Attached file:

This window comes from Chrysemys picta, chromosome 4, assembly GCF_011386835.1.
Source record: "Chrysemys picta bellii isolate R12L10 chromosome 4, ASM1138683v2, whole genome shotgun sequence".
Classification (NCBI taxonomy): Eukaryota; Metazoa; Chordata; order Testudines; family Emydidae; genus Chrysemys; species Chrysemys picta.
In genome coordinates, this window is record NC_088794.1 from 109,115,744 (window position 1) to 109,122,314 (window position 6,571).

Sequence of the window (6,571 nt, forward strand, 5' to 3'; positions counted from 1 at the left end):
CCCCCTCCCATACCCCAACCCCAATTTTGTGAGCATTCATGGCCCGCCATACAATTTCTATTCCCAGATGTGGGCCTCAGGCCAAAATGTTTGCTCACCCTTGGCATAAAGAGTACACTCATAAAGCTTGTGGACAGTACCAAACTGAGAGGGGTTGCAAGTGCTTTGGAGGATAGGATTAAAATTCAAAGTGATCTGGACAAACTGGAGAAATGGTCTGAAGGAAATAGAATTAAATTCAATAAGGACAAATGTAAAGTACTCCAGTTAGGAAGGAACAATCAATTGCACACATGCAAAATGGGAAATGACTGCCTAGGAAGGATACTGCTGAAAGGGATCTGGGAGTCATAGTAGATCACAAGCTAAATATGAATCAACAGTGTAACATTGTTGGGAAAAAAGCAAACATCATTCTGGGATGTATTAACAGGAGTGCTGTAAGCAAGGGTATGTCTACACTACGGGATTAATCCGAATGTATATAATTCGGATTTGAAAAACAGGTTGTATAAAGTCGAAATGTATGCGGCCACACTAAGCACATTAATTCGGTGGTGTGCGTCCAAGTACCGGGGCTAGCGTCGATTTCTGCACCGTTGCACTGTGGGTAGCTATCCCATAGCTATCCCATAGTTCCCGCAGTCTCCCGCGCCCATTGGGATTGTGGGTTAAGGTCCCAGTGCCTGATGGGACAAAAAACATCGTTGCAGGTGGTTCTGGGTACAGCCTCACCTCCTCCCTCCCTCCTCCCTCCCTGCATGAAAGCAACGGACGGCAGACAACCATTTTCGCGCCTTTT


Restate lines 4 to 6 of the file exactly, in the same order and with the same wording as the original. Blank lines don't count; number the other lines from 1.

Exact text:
In genome coordinates, this window is record NC_088794.1 from 109,115,744 (window position 1) to 109,122,314 (window position 6,571).

Sequence of the window (6,571 nt, forward strand, 5' to 3'; positions counted from 1 at the left end):
CCCCCTCCCATACCCCAACCCCAATTTTGTGAGCATTCATGGCCCGCCATACAATTTCTATTCCCAGATGTGGGCCTCAGGCCAAAATGTTTGCTCACCCTTGGCATAAAGAGTACACTCATAAAGCTTGTGGACAGTACCAAACTGAGAGGGGTTGCAAGTGCTTTGGAGGATAGGATTAAAATTCAAAGTGATCTGGACAAACTGGAGAAATGGTCTGAAGGAAATAGAATTAAATTCAATAAGGACAAATGTAAAGTACTCCAGTTAGGAAGGAACAATCAATTGCACACATGCAAAATGGGAAATGACTGCCTAGGAAGGATACTGCTGAAAGGGATCTGGGAGTCATAGTAGATCACAAGCTAAATATGAATCAACAGTGTAACATTGTTGGGAAAAAAGCAAACATCATTCTGGGATGTATTAACAGGAGTGCTGTAAGCAAGGGTATGTCTACACTACGGGATTAATCCGAATGTATATAATTCGGATTTGAAAAACAGGTTGTATAAAGTCGAAATGTATGCGGCCACACTAAGCACATTAATTCGGTGGTGTGCGTCCAAGTACCGGGGCTAGCGTCGATTTCTGCACCGTTGCACTGTGGGTAGCTATCCCATAGCTATCCCATAGTTCCCGCAGTCTCCCGCGCCCATTGGGATTGTGGGTTAAGGTCCCAGTGCCTGATGGGACAAAAAACATCGTTGCAGGTGGTTCTGGGTACAGCCTCACCTCCTCCCTCCCTCCTCCCTCCCTGCATGAAAGCAACGGACGGCAGACAACCATTTTCGCGCCTTTT